Daniel E. Gawthrop

From Wikipedia, the free encyclopedia
Jump to navigation Jump to search

Daniel E. Gawthrop
Birth nameDaniel E. Gawthrop
Born (1949-10-21) 21 October 1949 (age 69)
OriginFort Wayne, Indiana
GenresContemporary classical
Occupation(s)Composer
InstrumentsPiano, Organ

Daniel E. Gawthrop (born 1949 in Fort Wayne, Indiana) is an American composer, primarily of choral music. His output also includes a substantial body of works for the organ[1] as well as orchestral and instrumental works. He has been the recipient of over one hundred commissions to write original music. His works have been published by Warner Brothers, Theodore Presser, Sacred Music Press, and others.

Biography[edit]

Gawthrop attended Michigan State University, and graduated from Brigham Young University with a Bachelor of Music degree in 1988.[2]

He served for three years as Composer-in-Residence to the Fairfax Symphony Orchestra (of Fairfax, Virginia, a suburb of Washington, D.C.) and has been the recipient of four grants from the Barlow Endowment for Musical Composition. He has been commissioned by various institutions including the American Choral Directors Association through their Brock Commission,[3] and has had works première in the Concert Hall of the John F. Kennedy Center for the Performing Arts, the Salt Lake City Mormon Tabernacle, and Washington National Cathedral. His choral pieces have been performed and recorded by such eminent ensembles as the United States Air Force Singing Sergeants, the Gregg Smith Singers, the Turtle Creek Chorale, the Paul Hill Chorale, the American Boychoir, the Mormon Tabernacle Choir, the Cathedral Choral Society (of Washington National Cathedral), Thomas Circle Singers, and hundreds of other groups in the U.S. and abroad. From 1985-1987 Gawthrop worked as a radio announcer for KBYU.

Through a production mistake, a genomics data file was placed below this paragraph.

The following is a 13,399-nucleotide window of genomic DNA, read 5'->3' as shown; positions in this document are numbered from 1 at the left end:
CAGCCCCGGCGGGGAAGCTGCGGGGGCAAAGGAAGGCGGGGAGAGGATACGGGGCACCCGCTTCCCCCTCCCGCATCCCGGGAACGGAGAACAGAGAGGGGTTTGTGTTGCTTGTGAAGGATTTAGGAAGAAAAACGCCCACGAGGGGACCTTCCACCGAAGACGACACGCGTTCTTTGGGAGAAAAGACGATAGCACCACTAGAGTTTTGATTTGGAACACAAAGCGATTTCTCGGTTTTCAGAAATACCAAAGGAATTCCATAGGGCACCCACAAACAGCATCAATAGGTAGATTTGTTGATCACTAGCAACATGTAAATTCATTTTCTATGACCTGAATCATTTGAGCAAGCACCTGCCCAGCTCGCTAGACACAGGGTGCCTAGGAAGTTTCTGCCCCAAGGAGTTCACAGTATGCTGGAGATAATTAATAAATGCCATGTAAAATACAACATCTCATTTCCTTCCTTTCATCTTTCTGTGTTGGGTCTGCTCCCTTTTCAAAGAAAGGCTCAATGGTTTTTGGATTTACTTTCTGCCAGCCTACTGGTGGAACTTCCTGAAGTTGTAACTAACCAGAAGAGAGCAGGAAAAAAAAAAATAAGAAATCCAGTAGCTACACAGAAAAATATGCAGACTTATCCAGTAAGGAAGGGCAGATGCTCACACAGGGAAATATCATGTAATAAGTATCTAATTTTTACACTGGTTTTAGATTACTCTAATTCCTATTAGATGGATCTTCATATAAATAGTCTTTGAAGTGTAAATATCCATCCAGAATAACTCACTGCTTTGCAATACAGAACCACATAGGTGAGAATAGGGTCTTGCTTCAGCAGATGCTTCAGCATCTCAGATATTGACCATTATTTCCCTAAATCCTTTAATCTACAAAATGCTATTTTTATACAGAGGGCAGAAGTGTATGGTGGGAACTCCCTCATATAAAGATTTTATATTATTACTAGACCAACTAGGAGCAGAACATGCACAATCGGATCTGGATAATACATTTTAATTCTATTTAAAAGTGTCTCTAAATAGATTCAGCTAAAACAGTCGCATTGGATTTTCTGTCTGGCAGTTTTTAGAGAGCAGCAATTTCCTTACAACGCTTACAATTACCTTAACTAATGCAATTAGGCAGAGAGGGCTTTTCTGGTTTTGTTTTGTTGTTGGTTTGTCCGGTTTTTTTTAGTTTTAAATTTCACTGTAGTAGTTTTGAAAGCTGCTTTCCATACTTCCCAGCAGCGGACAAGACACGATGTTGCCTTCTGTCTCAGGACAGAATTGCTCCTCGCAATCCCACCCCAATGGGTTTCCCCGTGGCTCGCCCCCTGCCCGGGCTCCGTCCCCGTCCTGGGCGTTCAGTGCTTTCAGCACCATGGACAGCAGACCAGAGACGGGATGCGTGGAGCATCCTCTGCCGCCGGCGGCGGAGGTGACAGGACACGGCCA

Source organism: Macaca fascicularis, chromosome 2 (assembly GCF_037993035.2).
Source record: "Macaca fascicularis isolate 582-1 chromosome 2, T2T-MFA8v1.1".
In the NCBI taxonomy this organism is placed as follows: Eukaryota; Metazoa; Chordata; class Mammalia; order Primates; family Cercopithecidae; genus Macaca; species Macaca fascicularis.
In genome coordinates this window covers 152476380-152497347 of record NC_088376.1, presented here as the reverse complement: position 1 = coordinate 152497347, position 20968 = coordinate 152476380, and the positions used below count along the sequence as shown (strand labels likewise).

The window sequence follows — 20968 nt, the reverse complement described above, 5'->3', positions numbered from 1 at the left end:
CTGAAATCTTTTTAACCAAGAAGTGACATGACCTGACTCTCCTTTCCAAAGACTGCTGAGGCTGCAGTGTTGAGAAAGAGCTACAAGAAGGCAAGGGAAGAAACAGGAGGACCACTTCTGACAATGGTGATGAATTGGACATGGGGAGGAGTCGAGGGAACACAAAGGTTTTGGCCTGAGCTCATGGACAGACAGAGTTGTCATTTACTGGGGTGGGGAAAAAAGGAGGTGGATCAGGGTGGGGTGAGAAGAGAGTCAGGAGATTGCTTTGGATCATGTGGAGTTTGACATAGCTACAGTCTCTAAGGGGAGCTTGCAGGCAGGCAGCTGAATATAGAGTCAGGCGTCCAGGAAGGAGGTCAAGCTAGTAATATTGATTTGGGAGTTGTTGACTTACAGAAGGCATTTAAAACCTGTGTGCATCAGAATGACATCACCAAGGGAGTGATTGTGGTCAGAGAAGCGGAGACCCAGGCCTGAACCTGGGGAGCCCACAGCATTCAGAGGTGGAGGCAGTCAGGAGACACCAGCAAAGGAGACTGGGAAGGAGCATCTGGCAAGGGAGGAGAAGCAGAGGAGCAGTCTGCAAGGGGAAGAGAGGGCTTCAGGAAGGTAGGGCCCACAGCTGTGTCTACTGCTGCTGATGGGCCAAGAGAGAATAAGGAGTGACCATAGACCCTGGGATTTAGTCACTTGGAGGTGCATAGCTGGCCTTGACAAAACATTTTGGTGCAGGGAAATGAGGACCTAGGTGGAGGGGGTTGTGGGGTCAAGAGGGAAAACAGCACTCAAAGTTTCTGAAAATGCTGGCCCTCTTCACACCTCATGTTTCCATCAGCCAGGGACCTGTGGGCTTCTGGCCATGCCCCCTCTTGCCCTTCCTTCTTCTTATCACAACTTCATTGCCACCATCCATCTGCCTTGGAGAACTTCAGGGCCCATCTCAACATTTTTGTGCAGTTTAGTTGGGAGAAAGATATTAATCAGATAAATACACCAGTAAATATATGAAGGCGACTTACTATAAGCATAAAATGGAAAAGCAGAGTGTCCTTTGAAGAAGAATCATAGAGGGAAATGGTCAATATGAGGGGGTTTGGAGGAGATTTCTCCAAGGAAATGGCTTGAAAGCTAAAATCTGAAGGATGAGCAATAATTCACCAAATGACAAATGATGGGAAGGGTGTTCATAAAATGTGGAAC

In 1991, he established his own publishing company, Dunstan House. "I get to control what pieces are published, which ones stay in print, how they are marketed and what their price will be. The cons are that owning it all means funding it all, risking it all, mastering it all and endlessly worrying about it all."[4]

In addition to his work as a composer, Gawthrop has been active as a broadcaster, clinician and adjudicator, organist, conductor, teacher and writer, including a period as music critic for The Washington Post. Gawthrop is a Life Member of the American Choral Directors Association, a member of the American Guild of Organists, and a member of Phi Mu Alpha Sinfonia, the music fraternity, of which is the 2018 Charles E. Lutton Man of Music Award recipient.

The bulk of his organ works have been recorded on two commercially available CDs. The first, Exultate, was performed by Mary Mozelle on the Princeton University Chapel organ. The second disc, Like a Fire, was performed by David Pickering on the Bales Recital Hall organ at the University of Kansas at Lawrence. The Utah State University Chamber Choir, conducted by Cory Evans, recorded a CD containing much of Gawthop's choral work, called Show Me Thy Ways, and also a CD of choral works, Sing Me to Heaven.

From 2015 to present, Gawthrop is the Composer-In-Residence of Renaissance Men, New England's professional male vocal chamber ensemble. The ensemble has commissioned multiple works and has recorded and performed the majority of Gawthrop's men's ensemble repertoire.

Gawthrop resided for some time in southern Idaho with his wife. He also was for a time a resident of Jonesborogh, Tennessee.[5] Gawthrop is a Latter-day Saint.

References[edit]

  1. ^ Pickering, David; Mozelle, Mary (July 2007). "The organ music of Daniel E. Gawthrop" (PDF). The American Organist. pp. 60–63. Archived from the original (PDF) on 17 September 2011. Retrieved 15 March 2010.
  2. ^ Brittany Karford Rogers (Fall 2007). "The Encyclopedia of Musical Alumni". BYU Magazine. Retrieved November 14, 2014.
  3. ^ "Archived copy". Archived from the original on 8 March 2016. Retrieved 2016-03-27., Retrieved March 2016
  4. ^ Leslie Grace (December 26, 2012). "Behind the Music: Dan Gawthrop". A! Magazine for the Arts. Retrieved November 14, 2014.
  5. ^ biography of Gawthrop

External links[edit]